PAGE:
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The Devil Wears Yeezy
005. Field Notes on the Figma of Fashion, 3D Tech, and Yeezy
Hey, hi, hello friends! I can’t believe it’s July. That’s so … (un)real. 🥁
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In that newsletter, I mentioned the fashion essay I’ve been sitting on for over a month. Well, it’s here. Read on for my month-old and present-day thoughts on fashion tech, and for some $HOLLA. Oh, and *in my best YouTuber voice* don’t forget to subscribe!
// A month ago
I never thought I'd say this but ... video games are the future of everything.
That's right. I admit it! And I can hear my ancestors sighing with disappointment.
Video games are powerful mediums for storytelling and commerce. More importantly, they're a blueprint of how mature industries can embrace 3D, virtual, and augmented realities. A peek into this blended reality went viral this weekend: Hanifa's virtual fashion show on Instagram pictured in the black and white gif below.
Today we'll discuss fashion and the innovations the industry needs to adopt in a continuously digitized world. No video games? Fashionnn??? If you're incredulous, I point you to Meryl Streep's iconic monologue in The Devil Wears Prada.
Fashion has everything to do with you, me, us. For centuries, clothing has denoted status, class, wealth, and even self-expression. Designers and buyers once held exclusive fashion shows and mailed consumers catalogs with select garments. Absent bespoke garments, a consumer's fashion choice was made for them. This tradition was challenged twenty-three years ago when the marriage between fashion and tech began. In 1997, Helmut Lang held the first-ever Internet-based fashion show and launched helmutlang.com. In his words:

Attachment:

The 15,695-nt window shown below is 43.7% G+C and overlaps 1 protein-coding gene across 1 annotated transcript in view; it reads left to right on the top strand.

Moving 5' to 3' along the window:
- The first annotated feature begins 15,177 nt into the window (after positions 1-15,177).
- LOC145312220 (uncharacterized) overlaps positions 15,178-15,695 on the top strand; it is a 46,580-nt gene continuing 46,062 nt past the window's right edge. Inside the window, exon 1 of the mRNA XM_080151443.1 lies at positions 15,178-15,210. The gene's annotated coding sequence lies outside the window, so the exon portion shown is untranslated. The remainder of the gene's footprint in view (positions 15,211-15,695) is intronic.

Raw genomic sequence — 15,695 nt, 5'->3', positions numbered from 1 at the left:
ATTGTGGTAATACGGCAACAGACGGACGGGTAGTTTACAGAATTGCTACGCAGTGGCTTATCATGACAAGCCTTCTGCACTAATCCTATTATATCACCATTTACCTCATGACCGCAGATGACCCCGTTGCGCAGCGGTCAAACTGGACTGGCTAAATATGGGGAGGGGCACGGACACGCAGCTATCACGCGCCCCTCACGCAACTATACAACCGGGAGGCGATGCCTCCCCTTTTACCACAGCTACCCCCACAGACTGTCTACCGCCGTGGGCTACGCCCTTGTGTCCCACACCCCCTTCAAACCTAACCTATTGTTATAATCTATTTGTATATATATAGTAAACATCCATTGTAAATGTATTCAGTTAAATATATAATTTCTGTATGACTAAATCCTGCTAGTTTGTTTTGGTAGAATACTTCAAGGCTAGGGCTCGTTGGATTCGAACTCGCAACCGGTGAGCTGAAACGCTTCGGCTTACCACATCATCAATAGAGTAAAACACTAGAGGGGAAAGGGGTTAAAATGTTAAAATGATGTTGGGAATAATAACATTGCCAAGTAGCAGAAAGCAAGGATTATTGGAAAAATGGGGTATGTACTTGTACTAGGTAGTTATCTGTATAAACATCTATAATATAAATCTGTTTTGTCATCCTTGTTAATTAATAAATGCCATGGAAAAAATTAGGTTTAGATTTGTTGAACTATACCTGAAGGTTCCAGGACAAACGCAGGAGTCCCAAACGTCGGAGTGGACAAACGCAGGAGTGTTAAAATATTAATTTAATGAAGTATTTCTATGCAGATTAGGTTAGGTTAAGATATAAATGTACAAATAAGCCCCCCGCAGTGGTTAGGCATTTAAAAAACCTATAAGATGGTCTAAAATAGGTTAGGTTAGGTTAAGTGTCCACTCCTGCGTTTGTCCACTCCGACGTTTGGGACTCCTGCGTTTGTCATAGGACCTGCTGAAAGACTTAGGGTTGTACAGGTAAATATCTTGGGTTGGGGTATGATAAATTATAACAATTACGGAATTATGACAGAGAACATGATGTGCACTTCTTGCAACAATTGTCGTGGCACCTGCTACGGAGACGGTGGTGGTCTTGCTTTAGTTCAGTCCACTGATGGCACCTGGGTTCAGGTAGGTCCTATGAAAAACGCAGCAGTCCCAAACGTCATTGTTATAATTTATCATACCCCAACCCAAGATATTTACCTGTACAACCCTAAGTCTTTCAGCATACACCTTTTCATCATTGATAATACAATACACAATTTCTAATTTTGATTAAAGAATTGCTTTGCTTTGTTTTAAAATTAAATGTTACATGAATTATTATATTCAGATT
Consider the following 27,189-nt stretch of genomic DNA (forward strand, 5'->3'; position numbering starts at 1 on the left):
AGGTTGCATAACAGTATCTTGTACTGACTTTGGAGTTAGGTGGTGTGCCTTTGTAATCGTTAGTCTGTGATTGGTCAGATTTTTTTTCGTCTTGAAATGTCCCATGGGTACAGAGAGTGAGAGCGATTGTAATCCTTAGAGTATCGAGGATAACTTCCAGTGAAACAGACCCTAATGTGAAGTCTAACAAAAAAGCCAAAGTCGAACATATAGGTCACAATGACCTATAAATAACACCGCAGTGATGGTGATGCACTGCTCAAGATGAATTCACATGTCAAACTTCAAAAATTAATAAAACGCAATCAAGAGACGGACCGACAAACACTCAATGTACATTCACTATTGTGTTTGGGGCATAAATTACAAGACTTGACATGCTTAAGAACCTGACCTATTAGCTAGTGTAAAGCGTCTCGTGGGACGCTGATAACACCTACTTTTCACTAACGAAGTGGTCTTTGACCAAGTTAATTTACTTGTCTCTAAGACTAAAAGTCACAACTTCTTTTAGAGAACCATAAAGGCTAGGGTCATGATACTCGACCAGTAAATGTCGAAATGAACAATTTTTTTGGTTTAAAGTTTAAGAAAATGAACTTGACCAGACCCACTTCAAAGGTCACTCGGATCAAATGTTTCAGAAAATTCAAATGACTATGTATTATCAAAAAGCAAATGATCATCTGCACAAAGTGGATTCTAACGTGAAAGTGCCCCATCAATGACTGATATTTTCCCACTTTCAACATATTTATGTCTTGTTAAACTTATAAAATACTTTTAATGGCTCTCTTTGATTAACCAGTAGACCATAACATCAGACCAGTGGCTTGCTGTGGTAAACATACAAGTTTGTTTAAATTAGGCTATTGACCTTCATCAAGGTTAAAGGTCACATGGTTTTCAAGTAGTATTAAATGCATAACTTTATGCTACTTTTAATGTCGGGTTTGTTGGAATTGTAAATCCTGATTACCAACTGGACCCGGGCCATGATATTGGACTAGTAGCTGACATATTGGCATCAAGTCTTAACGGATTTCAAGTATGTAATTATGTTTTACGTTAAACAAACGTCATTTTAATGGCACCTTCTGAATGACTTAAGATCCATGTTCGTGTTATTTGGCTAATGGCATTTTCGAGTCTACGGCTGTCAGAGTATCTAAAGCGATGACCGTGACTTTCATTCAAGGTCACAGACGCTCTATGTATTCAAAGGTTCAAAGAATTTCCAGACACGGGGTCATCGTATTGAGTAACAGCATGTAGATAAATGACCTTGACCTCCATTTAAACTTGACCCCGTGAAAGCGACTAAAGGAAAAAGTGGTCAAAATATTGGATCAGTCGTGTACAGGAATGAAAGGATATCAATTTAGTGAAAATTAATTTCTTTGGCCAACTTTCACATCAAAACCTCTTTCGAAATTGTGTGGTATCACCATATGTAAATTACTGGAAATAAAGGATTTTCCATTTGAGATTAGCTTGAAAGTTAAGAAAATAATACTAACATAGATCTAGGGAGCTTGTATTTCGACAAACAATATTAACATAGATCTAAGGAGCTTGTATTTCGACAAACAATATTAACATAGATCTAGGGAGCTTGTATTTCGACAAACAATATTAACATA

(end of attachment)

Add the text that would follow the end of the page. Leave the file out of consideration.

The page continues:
"I sensed at the time that the Internet would grow into something much bigger than imaginable, so I thought it was the right moment to challenge the norm and present the collection online. It was a shock to the system, but a beginning of the new normal. In terms of the broader context of the industry, we made in the same season the entire collection available on a public platform, allowing consumers for the first time to get an unfiltered view of my work.”
If that was the new normal back then, then what should we look forward to? A fashion world that combines the video game tech stack with the collective spirit of streetwear. A season-less form of expression influenced by the people, for the people.
By improving the development and launch process, brands can spend more time (and money) using inspiration from real life to imagine what's next in fashion and engaging with their customers. Fashion innovation will be evident in three pillars: creation, content, and commerce. Today, we'll discuss the first two pillars. The third, commerce, is a much deeper dive and I'm trying to go easy on word count these days.
Hanifa 2020 3D Digital Fashion Show | Pink Label Capsule Collection - A Tribute to African Seamstresses
1. A new way to create garments
Introducing Figma for fashion design: Marvelous Designer, The Fabricant, and Clo 3D. These tools leverage 3D technology and allow brands to design, prototype, and ship their collections digitally. They eliminate waste (cost-savings) and enable design, pattern-making, merchandising, and styling teams to work more harmoniously. Emilio Pucci and Theory already use these tools to create while Alexander Wang / Adidas and Balenciaga have used them to launch collections. No brand has used 3D models on the runway until this week. With all that said, there are two schools of thought here: